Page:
Tuesday, November 9, 2021

The Brain Is Sharp, the Rest Not So Much

Usually when we, the readers of daily newspapers, see evidence of the degradation of our dailies, it's in the stories: Headlines with glaring errors, copy-editing mistakes that leave you shaking your head, people misidentified in photos. The shrinking — or disappearance — of the sections, as with the Pioneer Press, is another form it takes. And, of course, reporters assigned to too many beats, but that's harder to see, though of course it's most important of all.

Artwork is another example, as I've written before in the case of the PiPress. It's not usually as noticeable in the Star Tribune, which still regularly hires talented freelancers to help with feature section fronts, in lieu of the illustrators they employed in the past. The freelancers seem to be brought in on Strib-written stories, rather than on reprints from other papers. I'm sure this is a combination of short deadlines and budget limitations.

They didn't hire a freelancer on a recent Variety cover that featured a reprinted Washington Post story called "Is there really such a thing as mommy brain?", opting instead for an istock illustration:

What may be hard to tell (unless you click to enlarge the photo of the page) is that they cheaped-out on the istock illustration, opting for too low a resolution, so that when it was enlarged the edges of the curving lines became pixellated:

Those tell-tale pixels also reveal, in comparison, that the brain drawing wasn't part of the original illustration: those lines are nice and smooth, indicating they were added by someone at the Strib, using a resolution-independent vector drawing program like Adobe Illustrator:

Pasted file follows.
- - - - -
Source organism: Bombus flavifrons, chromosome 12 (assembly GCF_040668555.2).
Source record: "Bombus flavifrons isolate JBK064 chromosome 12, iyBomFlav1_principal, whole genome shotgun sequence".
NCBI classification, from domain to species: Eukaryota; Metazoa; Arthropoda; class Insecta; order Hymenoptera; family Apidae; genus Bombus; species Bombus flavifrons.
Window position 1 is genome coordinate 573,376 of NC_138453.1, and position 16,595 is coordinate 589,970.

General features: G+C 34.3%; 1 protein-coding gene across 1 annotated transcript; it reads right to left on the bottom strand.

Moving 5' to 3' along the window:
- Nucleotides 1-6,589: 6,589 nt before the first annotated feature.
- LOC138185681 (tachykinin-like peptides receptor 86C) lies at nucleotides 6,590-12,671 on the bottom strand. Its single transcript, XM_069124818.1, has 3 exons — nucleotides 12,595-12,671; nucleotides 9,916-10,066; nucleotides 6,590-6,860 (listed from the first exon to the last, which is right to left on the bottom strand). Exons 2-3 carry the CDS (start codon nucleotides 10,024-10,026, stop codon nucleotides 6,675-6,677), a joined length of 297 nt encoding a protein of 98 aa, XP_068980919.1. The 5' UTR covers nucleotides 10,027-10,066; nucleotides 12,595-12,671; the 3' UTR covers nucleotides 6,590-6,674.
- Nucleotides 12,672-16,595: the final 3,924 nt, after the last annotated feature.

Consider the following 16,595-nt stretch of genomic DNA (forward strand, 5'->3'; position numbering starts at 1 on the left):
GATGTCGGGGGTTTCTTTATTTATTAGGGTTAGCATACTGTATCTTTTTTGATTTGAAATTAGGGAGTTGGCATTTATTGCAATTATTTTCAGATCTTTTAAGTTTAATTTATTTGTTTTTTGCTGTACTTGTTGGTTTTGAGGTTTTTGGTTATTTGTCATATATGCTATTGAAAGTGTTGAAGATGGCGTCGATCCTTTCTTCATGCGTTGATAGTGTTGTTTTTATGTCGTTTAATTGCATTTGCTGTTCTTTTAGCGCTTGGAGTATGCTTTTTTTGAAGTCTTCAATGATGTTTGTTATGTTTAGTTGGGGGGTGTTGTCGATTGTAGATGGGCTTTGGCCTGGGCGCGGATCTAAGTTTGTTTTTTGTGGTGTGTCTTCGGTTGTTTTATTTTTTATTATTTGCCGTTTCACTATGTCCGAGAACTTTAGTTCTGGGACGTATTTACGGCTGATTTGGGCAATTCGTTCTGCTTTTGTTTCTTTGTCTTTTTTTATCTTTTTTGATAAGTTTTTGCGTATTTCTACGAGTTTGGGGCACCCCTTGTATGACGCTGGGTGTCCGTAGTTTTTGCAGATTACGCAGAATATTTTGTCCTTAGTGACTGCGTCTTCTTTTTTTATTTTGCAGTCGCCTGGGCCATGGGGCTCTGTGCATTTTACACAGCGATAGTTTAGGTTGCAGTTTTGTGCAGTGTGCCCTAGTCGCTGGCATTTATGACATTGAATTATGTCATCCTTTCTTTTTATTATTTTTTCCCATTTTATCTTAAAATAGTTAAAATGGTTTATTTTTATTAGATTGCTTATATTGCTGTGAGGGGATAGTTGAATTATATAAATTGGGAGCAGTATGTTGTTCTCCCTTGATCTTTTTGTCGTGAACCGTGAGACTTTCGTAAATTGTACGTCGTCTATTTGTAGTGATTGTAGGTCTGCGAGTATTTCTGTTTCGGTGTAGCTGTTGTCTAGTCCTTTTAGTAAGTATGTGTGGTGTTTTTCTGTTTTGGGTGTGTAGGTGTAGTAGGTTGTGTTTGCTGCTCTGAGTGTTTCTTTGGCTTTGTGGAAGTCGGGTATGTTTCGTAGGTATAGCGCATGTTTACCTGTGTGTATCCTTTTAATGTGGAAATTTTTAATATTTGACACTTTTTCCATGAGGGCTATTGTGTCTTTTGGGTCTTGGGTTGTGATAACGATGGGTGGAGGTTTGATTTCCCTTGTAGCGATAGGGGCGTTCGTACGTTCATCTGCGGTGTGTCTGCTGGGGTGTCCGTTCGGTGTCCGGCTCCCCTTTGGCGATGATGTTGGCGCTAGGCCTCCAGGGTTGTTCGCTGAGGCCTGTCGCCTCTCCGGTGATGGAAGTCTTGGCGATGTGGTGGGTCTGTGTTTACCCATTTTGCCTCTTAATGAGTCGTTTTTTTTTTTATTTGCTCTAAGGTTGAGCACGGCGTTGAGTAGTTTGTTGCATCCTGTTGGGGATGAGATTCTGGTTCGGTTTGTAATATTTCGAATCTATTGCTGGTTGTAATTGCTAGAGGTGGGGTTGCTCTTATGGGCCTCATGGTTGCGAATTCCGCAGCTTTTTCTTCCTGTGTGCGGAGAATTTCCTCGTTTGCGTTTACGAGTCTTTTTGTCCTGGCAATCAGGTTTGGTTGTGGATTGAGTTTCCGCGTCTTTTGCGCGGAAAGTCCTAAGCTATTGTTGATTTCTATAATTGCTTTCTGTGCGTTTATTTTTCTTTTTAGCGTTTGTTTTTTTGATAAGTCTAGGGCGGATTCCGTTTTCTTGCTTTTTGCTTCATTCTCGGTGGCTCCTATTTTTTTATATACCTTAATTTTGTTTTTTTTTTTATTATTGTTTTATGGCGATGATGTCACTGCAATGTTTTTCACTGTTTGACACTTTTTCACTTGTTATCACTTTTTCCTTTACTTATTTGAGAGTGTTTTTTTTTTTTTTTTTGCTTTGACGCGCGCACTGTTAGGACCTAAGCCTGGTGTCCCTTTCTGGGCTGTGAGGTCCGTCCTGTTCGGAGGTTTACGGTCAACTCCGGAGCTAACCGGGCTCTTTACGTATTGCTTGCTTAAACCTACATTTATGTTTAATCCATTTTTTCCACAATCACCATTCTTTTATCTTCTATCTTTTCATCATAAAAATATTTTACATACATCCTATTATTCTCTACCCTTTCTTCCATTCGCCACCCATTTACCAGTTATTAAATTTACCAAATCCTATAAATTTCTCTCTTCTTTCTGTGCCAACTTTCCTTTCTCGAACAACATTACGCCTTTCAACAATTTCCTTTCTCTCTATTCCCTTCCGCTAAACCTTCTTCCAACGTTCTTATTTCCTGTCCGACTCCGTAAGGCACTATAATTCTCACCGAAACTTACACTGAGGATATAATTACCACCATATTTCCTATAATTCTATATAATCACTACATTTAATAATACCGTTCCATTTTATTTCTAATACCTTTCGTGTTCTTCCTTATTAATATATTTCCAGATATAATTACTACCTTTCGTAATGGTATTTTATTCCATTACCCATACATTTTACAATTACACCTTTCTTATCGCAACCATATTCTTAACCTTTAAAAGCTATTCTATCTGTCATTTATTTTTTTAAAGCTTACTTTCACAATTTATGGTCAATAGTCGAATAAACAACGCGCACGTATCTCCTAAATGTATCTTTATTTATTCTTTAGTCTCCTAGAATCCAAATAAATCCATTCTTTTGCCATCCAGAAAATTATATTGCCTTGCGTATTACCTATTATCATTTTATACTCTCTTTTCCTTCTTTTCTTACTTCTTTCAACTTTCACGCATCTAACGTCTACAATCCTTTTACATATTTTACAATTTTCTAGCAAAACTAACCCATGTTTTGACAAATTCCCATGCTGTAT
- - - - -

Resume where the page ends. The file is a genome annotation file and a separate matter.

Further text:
Why that same person didn't also redraw the rest of the illustration, tracing the istock illustration, I don't know. Maybe they didn't have time. I hate to think it's because they don't understand how resolution works, but I suppose that's also possible.

For whatever reason, it ended up making a sad display of lack of quality all over the front of the feature section of this country's fourth-largest-circulation newspaper. (Yes, that's right, did you know that about the Star Tribune's ranking among big-city dailies? Another shocking fact about the state of daily newspapers today.) 

I don't want to read too much into that lack of quality, symbolically, but it makes me sad.


Michael Leddy said...

Wow, you’re like a forensic designer!

Could they have reduced the original drawing so that the brain isn’t sitting so low in the head?

Daughter Number Three said...

That would have helped, but it still would have been enlarged too much beyond its resolution, so the pixels would still be visible.